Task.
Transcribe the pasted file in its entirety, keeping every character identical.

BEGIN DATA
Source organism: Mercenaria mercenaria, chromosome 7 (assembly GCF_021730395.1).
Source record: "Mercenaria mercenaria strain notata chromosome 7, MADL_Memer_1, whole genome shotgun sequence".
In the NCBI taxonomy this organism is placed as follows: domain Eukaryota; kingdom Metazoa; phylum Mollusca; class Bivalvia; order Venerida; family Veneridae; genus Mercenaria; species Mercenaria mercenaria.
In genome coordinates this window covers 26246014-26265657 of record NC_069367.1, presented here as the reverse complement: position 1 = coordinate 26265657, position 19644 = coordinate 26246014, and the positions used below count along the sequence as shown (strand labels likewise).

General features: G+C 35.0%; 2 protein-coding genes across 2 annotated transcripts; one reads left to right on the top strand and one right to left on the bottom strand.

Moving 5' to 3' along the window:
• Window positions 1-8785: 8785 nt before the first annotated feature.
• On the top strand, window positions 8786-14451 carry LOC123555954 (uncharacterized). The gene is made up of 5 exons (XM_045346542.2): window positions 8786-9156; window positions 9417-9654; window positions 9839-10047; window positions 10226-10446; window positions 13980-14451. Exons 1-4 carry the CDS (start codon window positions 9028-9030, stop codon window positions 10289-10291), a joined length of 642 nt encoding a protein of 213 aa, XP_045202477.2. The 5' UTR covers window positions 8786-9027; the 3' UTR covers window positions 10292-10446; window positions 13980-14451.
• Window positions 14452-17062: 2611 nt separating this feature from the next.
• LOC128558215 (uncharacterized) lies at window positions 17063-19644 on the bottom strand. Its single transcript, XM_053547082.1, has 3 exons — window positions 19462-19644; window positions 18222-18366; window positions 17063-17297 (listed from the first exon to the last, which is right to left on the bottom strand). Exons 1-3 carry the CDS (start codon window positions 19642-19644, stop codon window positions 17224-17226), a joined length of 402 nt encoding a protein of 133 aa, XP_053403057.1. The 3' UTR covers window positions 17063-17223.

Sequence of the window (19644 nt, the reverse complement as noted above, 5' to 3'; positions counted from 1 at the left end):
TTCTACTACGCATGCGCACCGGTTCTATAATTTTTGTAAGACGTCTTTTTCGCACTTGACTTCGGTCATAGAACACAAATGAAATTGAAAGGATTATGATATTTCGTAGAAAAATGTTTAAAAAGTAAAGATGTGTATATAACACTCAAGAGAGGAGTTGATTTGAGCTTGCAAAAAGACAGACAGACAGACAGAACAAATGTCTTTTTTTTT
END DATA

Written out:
Source organism: Mercenaria mercenaria, chromosome 7 (assembly GCF_021730395.1).
Source record: "Mercenaria mercenaria strain notata chromosome 7, MADL_Memer_1, whole genome shotgun sequence".
In the NCBI taxonomy this organism is placed as follows: domain Eukaryota; kingdom Metazoa; phylum Mollusca; class Bivalvia; order Venerida; family Veneridae; genus Mercenaria; species Mercenaria mercenaria.
In genome coordinates this window covers 26246014-26265657 of record NC_069367.1, presented here as the reverse complement: position 1 = coordinate 26265657, position 19644 = coordinate 26246014, and the positions used below count along the sequence as shown (strand labels likewise).

General features: G+C 35.0%; 2 protein-coding genes across 2 annotated transcripts; one reads left to right on the top strand and one right to left on the bottom strand.

Moving 5' to 3' along the window:
• Window positions 1-8785: 8785 nt before the first annotated feature.
• On the top strand, window positions 8786-14451 carry LOC123555954 (uncharacterized). The gene is made up of 5 exons (XM_045346542.2): window positions 8786-9156; window positions 9417-9654; window positions 9839-10047; window positions 10226-10446; window positions 13980-14451. Exons 1-4 carry the CDS (start codon window positions 9028-9030, stop codon window positions 10289-10291), a joined length of 642 nt encoding a protein of 213 aa, XP_045202477.2. The 5' UTR covers window positions 8786-9027; the 3' UTR covers window positions 10292-10446; window positions 13980-14451.
• Window positions 14452-17062: 2611 nt separating this feature from the next.
• LOC128558215 (uncharacterized) lies at window positions 17063-19644 on the bottom strand. Its single transcript, XM_053547082.1, has 3 exons — window positions 19462-19644; window positions 18222-18366; window positions 17063-17297 (listed from the first exon to the last, which is right to left on the bottom strand). Exons 1-3 carry the CDS (start codon window positions 19642-19644, stop codon window positions 17224-17226), a joined length of 402 nt encoding a protein of 133 aa, XP_053403057.1. The 3' UTR covers window positions 17063-17223.

Sequence of the window (19644 nt, the reverse complement as noted above, 5' to 3'; positions counted from 1 at the left end):
TTCTACTACGCATGCGCACCGGTTCTATAATTTTTGTAAGACGTCTTTTTCGCACTTGACTTCGGTCATAGAACACAAATGAAATTGAAAGGATTATGATATTTCGTAGAAAAATGTTTAAAAAGTAAAGATGTGTATATAACACTCAAGAGAGGAGTTGATTTGAGCTTGCAAAAAGACAGACAGACAGACAGAACAAATGTCTTTTTTTTT